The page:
Will these sightless fish fit in?

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Are Blind cave tetras suitable for a general community? A reader asks for Neale’s advice…

Q) Please can you tell me whether Blind cave tetras are suitable for a general community? It’s a 120x44x44cm set-up with Platies, a solitary Angel, Bronze and Skunk corys, Harlequins and Silvertip tetras. The tank has been set up for 12 months with very few problems, save for the unexplained death of the other Angel. Will Blind cave tetras fit in? I’ve heard reports of them being fin nippers, although I’m not sure how that’s possible when they can’t see. Also, how can I make sure they get enough to eat?

NEIL WEARING, VIA EMAIL

A) Neale responds: While the Blind cave tetra is a hardy and adaptable fish, it’s not a perfect community tank resident. Unlike the South American tetras, this Mexican species comes from a limestone environment and prefers moderately hard water with a neutral to slightly basic pH. Living in caves as it does, it also experiences lower water temperatures than its South American relatives, with around 22-24˚C being ideal.

The word ‘restless’ doesn’t begin to describe its behaviour, and in fact, it seems to navigate by sensing changes in the pressure waves created as it swims along. In the wild the fish feeds on bat droppings, which oddly enough contain a lot of undigested insect remains. Needless to say, it’s not a picky eater!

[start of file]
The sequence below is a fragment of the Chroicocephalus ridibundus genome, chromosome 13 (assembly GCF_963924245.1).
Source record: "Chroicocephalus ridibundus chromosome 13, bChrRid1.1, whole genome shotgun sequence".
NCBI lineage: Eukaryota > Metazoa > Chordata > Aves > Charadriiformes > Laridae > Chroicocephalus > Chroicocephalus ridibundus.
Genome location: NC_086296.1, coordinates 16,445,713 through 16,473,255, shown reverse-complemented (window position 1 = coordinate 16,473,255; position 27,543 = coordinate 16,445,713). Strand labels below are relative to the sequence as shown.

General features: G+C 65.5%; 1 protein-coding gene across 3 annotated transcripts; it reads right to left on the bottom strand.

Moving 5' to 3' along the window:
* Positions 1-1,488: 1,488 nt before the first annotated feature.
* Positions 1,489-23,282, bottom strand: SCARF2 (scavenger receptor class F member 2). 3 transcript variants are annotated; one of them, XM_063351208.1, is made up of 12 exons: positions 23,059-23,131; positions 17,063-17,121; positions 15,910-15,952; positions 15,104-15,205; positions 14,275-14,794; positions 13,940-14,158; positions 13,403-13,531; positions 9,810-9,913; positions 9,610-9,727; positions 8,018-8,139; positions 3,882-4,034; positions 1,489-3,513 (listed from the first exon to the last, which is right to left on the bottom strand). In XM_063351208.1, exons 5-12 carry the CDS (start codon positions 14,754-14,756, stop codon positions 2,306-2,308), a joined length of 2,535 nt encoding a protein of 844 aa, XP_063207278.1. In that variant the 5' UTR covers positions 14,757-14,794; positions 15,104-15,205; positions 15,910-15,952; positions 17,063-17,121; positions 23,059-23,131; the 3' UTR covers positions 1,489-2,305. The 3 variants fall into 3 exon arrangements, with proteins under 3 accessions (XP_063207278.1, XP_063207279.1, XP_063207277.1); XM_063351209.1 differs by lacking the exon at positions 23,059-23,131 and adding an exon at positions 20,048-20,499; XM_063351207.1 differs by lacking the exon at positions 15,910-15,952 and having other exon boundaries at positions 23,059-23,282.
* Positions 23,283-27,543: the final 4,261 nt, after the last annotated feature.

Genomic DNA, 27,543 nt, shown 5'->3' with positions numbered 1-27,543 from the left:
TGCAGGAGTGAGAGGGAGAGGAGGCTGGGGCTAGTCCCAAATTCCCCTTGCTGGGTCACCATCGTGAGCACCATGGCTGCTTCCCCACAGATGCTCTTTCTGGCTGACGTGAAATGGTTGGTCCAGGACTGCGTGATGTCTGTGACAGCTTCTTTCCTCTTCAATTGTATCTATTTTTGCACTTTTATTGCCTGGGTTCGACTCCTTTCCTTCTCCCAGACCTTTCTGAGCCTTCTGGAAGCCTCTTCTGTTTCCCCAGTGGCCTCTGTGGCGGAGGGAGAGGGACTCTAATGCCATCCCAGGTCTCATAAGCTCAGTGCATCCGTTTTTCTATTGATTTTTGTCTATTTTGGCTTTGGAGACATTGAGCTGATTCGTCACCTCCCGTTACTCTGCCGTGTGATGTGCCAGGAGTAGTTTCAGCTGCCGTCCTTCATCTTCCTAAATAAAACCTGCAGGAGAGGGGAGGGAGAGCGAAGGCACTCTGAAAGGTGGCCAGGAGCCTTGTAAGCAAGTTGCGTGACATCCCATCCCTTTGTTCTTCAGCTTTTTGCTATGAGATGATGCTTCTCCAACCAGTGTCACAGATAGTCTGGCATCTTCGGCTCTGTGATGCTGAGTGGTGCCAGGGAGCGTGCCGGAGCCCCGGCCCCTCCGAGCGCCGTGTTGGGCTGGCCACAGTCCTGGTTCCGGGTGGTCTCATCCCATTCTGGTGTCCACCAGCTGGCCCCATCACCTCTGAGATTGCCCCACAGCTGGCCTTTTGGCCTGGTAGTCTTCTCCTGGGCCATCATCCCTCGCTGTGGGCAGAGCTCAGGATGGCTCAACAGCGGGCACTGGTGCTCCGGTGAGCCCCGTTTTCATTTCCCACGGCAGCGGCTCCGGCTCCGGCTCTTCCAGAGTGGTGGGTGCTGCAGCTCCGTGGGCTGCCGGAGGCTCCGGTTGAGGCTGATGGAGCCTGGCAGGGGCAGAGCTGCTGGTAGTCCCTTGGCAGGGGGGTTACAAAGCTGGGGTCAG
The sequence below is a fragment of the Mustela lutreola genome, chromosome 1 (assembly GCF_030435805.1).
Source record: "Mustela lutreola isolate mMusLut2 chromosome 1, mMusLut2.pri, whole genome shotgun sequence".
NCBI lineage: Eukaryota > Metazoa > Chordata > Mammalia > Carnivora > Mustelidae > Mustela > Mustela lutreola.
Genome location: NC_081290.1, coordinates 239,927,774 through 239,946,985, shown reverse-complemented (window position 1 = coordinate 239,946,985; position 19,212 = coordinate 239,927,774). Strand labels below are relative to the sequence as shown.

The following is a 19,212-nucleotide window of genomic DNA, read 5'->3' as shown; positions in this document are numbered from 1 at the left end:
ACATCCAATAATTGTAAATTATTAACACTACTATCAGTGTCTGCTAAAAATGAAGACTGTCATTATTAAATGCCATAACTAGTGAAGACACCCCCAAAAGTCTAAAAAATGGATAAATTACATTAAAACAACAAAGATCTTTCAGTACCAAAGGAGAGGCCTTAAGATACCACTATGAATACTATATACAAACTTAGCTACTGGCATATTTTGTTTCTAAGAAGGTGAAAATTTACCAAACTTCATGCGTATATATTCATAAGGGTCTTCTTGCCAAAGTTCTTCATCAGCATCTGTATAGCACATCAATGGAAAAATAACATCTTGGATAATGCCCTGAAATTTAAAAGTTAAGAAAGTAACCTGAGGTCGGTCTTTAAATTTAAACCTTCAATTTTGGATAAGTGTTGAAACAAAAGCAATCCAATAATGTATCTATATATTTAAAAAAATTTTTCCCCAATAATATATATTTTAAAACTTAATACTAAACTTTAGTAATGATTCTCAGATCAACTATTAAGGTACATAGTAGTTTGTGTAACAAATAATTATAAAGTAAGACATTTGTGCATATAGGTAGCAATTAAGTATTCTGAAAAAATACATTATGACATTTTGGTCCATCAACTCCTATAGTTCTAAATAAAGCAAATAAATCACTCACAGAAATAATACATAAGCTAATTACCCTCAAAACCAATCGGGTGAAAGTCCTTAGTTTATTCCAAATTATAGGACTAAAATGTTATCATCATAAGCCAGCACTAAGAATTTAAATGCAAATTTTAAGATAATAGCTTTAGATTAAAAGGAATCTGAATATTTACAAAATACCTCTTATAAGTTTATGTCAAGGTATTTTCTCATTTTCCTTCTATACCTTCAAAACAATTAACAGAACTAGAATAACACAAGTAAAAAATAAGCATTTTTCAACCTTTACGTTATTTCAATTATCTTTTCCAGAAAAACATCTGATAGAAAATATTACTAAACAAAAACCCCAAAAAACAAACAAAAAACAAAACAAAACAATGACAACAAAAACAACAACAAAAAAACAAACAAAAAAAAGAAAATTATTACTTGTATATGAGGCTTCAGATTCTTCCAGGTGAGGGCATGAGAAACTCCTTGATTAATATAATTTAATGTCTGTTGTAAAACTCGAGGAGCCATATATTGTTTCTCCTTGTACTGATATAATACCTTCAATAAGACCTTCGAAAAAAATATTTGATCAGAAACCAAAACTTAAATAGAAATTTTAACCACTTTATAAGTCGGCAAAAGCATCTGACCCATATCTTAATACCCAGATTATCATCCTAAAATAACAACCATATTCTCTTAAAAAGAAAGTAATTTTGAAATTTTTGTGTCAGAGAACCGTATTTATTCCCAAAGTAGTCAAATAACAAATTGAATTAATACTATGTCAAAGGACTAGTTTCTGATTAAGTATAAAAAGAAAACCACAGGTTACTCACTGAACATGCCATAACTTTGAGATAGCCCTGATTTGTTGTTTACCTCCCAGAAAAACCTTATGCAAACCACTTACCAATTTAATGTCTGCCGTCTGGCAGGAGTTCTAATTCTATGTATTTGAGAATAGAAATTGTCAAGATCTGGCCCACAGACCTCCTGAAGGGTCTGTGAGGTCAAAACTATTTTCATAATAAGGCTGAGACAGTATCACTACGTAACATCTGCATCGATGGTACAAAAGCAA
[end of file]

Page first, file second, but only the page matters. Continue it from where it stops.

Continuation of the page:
Even so, it doesn’t always compete well with other fish at feeding time, and tankmates shouldn’t be too boisterous. Conversely, it’s approach to finding food is very much ‘bite and see what happens’ and this isn’t helpful when the fish is kept with slow-moving species like Guppies, gouramis, and, unfortunately, Angels.

On the other hand, if the Angel and the Blind cave tetra rarely meet, any such experimental bites will be infrequent. In a large tank, you might combine them with success, particularly if your Angel isn’t one of the long-finned strains. But being blind fish, night and day are the same thing to these tetras, and where an Angel might avoid the fish easily enough during the daytime, at night, when it is asleep, it could be at more risk. So, it’s hard to say for sure whether the combination would work.